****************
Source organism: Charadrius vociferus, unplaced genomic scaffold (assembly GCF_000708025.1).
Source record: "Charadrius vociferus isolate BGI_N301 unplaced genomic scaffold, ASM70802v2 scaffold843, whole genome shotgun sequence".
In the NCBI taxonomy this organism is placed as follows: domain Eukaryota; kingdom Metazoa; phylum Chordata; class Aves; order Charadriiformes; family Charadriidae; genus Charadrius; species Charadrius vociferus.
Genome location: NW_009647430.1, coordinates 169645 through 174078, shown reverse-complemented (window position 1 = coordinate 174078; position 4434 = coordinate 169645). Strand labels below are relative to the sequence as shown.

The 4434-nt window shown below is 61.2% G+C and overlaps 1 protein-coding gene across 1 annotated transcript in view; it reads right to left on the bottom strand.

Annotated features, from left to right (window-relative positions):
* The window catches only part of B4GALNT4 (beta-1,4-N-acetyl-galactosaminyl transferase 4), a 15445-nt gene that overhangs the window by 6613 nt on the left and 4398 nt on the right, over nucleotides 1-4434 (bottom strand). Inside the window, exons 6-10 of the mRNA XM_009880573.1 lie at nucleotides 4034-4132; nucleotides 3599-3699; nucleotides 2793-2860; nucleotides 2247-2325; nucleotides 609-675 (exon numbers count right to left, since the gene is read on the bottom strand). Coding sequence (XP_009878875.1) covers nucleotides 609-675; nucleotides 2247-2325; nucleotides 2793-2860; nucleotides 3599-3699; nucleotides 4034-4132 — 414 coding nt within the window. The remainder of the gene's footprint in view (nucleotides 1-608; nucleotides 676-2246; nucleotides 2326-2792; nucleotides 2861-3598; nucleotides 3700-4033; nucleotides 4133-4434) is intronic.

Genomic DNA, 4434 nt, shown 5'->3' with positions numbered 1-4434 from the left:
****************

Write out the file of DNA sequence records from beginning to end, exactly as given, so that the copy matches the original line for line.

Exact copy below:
Source organism: Charadrius vociferus, unplaced genomic scaffold (assembly GCF_000708025.1).
Source record: "Charadrius vociferus isolate BGI_N301 unplaced genomic scaffold, ASM70802v2 scaffold843, whole genome shotgun sequence".
In the NCBI taxonomy this organism is placed as follows: domain Eukaryota; kingdom Metazoa; phylum Chordata; class Aves; order Charadriiformes; family Charadriidae; genus Charadrius; species Charadrius vociferus.
Genome location: NW_009647430.1, coordinates 169645 through 174078, shown reverse-complemented (window position 1 = coordinate 174078; position 4434 = coordinate 169645). Strand labels below are relative to the sequence as shown.

The 4434-nt window shown below is 61.2% G+C and overlaps 1 protein-coding gene across 1 annotated transcript in view; it reads right to left on the bottom strand.

Annotated features, from left to right (window-relative positions):
* The window catches only part of B4GALNT4 (beta-1,4-N-acetyl-galactosaminyl transferase 4), a 15445-nt gene that overhangs the window by 6613 nt on the left and 4398 nt on the right, over nucleotides 1-4434 (bottom strand). Inside the window, exons 6-10 of the mRNA XM_009880573.1 lie at nucleotides 4034-4132; nucleotides 3599-3699; nucleotides 2793-2860; nucleotides 2247-2325; nucleotides 609-675 (exon numbers count right to left, since the gene is read on the bottom strand). Coding sequence (XP_009878875.1) covers nucleotides 609-675; nucleotides 2247-2325; nucleotides 2793-2860; nucleotides 3599-3699; nucleotides 4034-4132 — 414 coding nt within the window. The remainder of the gene's footprint in view (nucleotides 1-608; nucleotides 676-2246; nucleotides 2326-2792; nucleotides 2861-3598; nucleotides 3700-4033; nucleotides 4133-4434) is intronic.

Genomic DNA, 4434 nt, shown 5'->3' with positions numbered 1-4434 from the left: